xi, 29) the serpent spoke to man, even as the ass on which Balaam sat
spoke to him, except that the former was the work of a devil, whereas the
latter was the work of an angel. Hence (Gen. ad lit. xi, 36) the serpent
was not asked why it had done this, because it had not done this in its
own nature, but the devil in it, who was already condemned to everlasting
fire on account of his sin: and the words addressed to the serpent were
directed to him who wrought through the serpent."

Aquin.: SMT SS Q[165] A[2] R.O. 4 Para. 2/2

Moreover, as again Augustine says (Super Gen. contra Manich. ii, 17,18),
"his, that is, the devil's, punishment mentioned here is that for which
we must be on our guard against him, not that which is reserved till the
last judgment. For when it was said to him: 'Thou art cursed among all
cattle and beasts of the earth,' the cattle are set above him, not in
power, but in the preservation of their nature, since the cattle lost no
heavenly bliss, seeing that they never had it, but they continue to live
in the nature which they received." It is also said to him: "'Upon thy
breast and belly shalt thou creep,'" according to another version [*The
Septuagint] "Here the breast signifies pride, because it is there that
the impulse of the soul dominates, while the belly denotes carnal desire,
because this part of the body is softest to the touch: and on these he
creeps to those whom he wishes to deceive." The words, "'Earth shalt thou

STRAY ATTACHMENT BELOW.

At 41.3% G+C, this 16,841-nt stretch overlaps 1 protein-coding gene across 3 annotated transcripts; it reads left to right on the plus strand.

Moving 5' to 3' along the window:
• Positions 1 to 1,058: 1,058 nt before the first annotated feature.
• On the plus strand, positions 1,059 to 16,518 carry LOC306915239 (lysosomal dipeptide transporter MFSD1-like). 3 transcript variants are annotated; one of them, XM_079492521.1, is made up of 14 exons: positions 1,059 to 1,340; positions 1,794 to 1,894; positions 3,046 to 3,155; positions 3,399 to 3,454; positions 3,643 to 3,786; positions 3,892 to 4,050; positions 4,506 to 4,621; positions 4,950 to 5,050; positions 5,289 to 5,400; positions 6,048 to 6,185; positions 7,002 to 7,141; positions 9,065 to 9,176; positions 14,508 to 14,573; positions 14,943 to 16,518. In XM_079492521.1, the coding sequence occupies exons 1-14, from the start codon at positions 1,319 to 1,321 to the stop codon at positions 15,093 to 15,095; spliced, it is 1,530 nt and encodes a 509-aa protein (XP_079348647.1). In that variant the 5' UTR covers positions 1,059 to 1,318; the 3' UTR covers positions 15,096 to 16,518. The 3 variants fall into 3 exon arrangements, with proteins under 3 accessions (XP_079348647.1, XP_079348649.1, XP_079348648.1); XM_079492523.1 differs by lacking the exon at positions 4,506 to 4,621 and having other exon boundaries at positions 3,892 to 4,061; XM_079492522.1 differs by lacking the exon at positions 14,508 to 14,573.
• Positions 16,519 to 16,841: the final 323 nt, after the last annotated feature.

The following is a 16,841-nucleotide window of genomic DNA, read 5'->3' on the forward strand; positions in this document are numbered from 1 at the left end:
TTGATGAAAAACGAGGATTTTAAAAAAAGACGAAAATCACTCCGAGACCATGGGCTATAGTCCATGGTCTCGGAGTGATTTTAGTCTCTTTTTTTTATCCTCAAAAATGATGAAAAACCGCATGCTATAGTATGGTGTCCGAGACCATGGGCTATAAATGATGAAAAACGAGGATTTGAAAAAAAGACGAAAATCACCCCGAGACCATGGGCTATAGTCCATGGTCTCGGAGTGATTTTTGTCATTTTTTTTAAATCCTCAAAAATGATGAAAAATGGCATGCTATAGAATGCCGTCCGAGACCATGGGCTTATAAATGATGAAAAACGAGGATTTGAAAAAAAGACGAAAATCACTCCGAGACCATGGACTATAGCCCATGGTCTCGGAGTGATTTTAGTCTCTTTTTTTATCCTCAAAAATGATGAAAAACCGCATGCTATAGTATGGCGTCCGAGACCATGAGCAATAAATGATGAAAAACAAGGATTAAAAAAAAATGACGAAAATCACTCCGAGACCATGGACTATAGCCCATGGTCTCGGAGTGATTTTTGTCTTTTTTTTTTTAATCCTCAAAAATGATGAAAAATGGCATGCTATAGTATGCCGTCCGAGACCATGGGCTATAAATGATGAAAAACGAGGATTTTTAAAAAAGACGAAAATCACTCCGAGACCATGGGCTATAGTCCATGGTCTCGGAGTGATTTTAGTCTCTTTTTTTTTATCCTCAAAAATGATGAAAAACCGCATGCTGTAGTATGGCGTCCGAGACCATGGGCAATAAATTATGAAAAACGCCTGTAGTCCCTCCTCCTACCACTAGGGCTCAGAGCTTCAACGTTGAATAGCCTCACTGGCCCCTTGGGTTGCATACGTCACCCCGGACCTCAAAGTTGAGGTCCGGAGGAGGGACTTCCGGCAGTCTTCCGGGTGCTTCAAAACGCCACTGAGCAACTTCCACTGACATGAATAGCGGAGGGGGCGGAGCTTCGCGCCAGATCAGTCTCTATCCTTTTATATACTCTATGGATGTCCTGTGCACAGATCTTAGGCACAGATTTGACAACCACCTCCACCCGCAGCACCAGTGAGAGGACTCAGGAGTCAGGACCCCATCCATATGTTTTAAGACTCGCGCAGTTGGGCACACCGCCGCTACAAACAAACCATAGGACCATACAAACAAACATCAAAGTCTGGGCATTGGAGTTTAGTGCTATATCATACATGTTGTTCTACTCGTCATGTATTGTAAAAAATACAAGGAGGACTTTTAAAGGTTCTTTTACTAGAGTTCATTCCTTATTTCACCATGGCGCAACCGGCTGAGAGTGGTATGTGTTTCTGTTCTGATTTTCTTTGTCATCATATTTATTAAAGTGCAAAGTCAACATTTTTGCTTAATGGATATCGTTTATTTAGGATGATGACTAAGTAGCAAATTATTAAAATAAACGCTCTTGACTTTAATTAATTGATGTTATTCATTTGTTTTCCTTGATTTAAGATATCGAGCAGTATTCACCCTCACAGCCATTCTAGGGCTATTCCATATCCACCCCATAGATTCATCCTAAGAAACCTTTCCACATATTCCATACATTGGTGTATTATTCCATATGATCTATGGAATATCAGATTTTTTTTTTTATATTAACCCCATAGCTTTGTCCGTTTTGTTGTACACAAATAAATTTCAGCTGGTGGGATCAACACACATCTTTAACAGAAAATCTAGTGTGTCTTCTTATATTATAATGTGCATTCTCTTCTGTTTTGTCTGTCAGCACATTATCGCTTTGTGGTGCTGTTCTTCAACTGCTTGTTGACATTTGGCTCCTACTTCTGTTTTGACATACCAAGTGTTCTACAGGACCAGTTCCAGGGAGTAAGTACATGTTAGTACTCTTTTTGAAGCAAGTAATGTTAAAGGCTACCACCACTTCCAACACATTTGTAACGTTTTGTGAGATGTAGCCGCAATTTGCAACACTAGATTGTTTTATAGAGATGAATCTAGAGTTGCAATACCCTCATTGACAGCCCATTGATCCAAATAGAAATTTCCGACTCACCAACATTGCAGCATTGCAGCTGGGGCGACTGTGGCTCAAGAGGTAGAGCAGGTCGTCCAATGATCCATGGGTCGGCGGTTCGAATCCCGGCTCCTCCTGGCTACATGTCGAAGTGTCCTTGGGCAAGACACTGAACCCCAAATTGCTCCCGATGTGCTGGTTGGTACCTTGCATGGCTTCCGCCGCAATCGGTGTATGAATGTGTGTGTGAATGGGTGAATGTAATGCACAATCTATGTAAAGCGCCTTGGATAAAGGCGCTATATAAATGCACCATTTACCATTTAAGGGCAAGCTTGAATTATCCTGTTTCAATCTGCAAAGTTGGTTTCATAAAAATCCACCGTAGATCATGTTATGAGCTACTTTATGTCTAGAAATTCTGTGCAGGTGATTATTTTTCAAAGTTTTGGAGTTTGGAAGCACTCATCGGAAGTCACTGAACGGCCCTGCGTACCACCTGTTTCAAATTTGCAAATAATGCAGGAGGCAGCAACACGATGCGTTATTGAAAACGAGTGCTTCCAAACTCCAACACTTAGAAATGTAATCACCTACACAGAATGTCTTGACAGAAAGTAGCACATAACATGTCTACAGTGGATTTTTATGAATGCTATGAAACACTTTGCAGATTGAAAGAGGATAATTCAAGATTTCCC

eat all the days of thy life' may be understood in two ways. Either
'Those shall belong to thee, whom thou shalt deceive by earthly lust,'
namely sinners who are signified under the name of earth, or a third kind
of temptation, namely curiosity, is signified by these words: for to eat
earth is to look into things deep and dark." The putting of enmities
between him and the woman "means that we cannot be tempted by the devil,
except through that part of the soul which bears or reflects the likeness
of a woman. The seed of the devil is the temptation to evil, the seed of
the woman is the fruit of good works, whereby the temptation to evil is
resisted. Wherefore the serpent lies in wait for the woman's heel, that
if at any time she fall away towards what is unlawful, pleasure may seize
hold of her: and she watches his head that she may shut him out at the
very outset of the evil temptation."